Response by Jodie McNeilly-Renaudie
6 November 2019
After a long week of holding space for rebels risking their civil liberties to fight for successive generations in the climate emergency, the meaning behind this fear, anger and contestation held sway in my experience of these three “Happy Hour” creations. Not in a way that erased their existence, but through a reciprocity of sense making that first shakes one up a little then crystallises connections into delightful focus. Once again art gave more than itself and its intention, and I walked away with an instance of life affirmed.
Each piece required a bespoke response for their different gifts of images, sensations and thoughts.
For Kristina, I wrote a poem to hold the breaths until the next bell calls.
For Zachary, a description to thread motilities of abstraction through place and the political.
And for Lizzie, thoughts for a language that criss crosses ficto-real borders when the dance inhabits all.
Kristina Chan’s Leaning Into the Liminal
Gradients of time peel, tip and strip away with centrifugal ease
Pin drop silences gape—Agape?
Breaths held, minds stilled;
thoughts caught in a snare.
We are here, now, there, peripheral
Sharing a lifeline
World flipped 90 degrees when it’s not a sphere.
Hanging from sharp edges with fingertip grip;
dangling into mouths suffocating silence so pure.
Holding on for dear life.
Chrysalis undulations, shimmy shuffle rings;
corpuscular cell deepening an evolution
only this dance, here, makes.
Internal hieroglyph write […]
Every life precious
Every disappearing wave meaningful
Every movement a chaotic collection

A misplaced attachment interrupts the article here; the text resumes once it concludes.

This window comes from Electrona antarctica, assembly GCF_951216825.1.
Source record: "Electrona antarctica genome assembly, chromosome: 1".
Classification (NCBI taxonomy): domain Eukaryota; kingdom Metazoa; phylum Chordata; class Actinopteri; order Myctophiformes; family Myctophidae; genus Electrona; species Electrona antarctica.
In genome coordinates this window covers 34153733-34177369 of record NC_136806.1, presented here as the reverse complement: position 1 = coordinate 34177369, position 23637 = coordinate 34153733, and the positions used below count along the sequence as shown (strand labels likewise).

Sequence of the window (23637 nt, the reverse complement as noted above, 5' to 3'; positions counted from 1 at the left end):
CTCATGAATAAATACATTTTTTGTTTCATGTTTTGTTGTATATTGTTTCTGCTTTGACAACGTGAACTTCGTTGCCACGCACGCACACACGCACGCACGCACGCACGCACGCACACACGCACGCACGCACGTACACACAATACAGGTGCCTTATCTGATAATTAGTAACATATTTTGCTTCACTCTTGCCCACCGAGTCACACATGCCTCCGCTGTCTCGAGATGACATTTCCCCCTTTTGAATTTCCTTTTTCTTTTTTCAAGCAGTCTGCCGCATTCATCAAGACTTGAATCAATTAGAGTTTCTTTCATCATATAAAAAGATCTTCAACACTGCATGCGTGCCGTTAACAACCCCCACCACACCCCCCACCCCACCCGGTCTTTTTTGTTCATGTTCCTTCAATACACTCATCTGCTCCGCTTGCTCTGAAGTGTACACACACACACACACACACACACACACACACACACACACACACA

A single chime for every chime always
Tears of the Sinagang* by Zachary Lopez
*Sinigang: a Filipino soup
Enter the Tiger …
Once again in silence we flow to a new field of attention. Zachary kneels facing us, entering this moment with a solemnity that quickly grounds a common energetic connection. This gulf between the ‘I-know-you-not’ is gently massaged with enticing shapes by fingers and arms, our commitment to the now and possibilities ahead complicit.
Gestural motifs and short abstract sequences are repeated like a comb moving through hair: longer, smoother, to finally find their full-bodied meaning in suspended end points and a shift of level. There is a sense that some deeper transformation is at stake and we have been invited to the ritual. And so we are prevented from only seeing a strung together composition of moves competently executed, or the unfolding of one’s trained anatomical logic. My memory of specific movements and pathways is patchy, but the overall sensation with certain images endure.
Zachary’s presence is equitably distributed within the pores of a chiasmic skin that stretches through time to place, giving the impression of an archaeological unveiling, rather than a conjuring. We piggy back on this same journey, feeling it all, a combined will to see more. From biped to quadruped the transition is smooth, but the piece’s political implication sobering: will the sacrificial (s)he-goat save us?
I think of Greta Thunberg.
The addition of a soundtrack is curious, perhaps because we have all been aurally marinating in a ‘Cage-ian’ silence. Enjoyable beats and amplification of a cellular groove; we float and reach for the other within the vibrations. But it isn’t until the body pneumatically pounds out its own sound with gravitas that we are plunged into the/[a] proverbial “soup”.
Dusking Dumbshow by Lizzie Thompson